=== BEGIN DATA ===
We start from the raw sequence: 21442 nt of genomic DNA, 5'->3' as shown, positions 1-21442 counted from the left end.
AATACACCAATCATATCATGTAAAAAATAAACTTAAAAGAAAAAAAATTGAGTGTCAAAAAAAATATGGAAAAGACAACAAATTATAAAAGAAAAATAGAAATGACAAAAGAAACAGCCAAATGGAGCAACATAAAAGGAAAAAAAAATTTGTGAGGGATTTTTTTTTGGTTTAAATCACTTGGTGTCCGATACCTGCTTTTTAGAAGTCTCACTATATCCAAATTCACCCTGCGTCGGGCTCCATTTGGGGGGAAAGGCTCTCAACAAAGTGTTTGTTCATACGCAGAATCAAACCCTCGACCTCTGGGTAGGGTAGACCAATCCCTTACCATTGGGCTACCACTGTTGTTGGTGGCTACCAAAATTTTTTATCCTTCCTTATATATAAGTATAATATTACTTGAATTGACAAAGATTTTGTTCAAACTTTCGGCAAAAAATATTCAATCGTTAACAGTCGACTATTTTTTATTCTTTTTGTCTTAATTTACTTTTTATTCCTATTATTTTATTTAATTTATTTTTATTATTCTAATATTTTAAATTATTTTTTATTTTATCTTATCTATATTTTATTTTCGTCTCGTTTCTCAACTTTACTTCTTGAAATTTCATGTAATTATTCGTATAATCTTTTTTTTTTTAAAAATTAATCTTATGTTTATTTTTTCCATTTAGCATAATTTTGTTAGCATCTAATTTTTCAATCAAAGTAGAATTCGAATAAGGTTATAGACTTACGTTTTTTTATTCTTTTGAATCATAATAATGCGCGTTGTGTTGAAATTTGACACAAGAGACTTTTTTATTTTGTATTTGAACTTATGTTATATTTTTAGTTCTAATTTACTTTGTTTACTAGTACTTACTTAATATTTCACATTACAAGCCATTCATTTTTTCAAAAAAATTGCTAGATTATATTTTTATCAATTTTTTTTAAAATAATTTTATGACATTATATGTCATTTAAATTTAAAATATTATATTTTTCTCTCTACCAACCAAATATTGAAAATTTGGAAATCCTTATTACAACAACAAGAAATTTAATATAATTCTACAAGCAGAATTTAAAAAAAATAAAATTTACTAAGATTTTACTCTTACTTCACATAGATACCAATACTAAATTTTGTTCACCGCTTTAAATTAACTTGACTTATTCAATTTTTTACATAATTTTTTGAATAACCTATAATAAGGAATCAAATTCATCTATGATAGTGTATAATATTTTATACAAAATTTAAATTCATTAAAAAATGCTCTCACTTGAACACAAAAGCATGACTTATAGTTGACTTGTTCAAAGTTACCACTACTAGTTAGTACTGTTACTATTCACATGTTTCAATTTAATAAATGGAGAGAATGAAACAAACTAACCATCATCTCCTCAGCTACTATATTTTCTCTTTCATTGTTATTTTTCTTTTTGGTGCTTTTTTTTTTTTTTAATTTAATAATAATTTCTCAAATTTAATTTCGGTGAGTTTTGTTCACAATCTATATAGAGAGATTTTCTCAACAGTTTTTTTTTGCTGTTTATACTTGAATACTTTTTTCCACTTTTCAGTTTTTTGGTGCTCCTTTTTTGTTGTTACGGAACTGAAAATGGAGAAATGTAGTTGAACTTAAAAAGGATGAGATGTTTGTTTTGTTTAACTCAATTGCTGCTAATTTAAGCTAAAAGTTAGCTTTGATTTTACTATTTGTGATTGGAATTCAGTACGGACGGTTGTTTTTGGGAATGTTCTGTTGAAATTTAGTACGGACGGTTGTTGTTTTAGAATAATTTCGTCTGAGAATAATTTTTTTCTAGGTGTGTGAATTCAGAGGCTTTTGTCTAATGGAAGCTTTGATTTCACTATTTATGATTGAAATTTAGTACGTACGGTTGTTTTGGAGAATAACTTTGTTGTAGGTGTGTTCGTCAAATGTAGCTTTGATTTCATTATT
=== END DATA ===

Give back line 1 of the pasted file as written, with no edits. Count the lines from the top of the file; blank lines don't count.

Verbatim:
We start from the raw sequence: 21442 nt of genomic DNA, 5'->3' as shown, positions 1-21442 counted from the left end.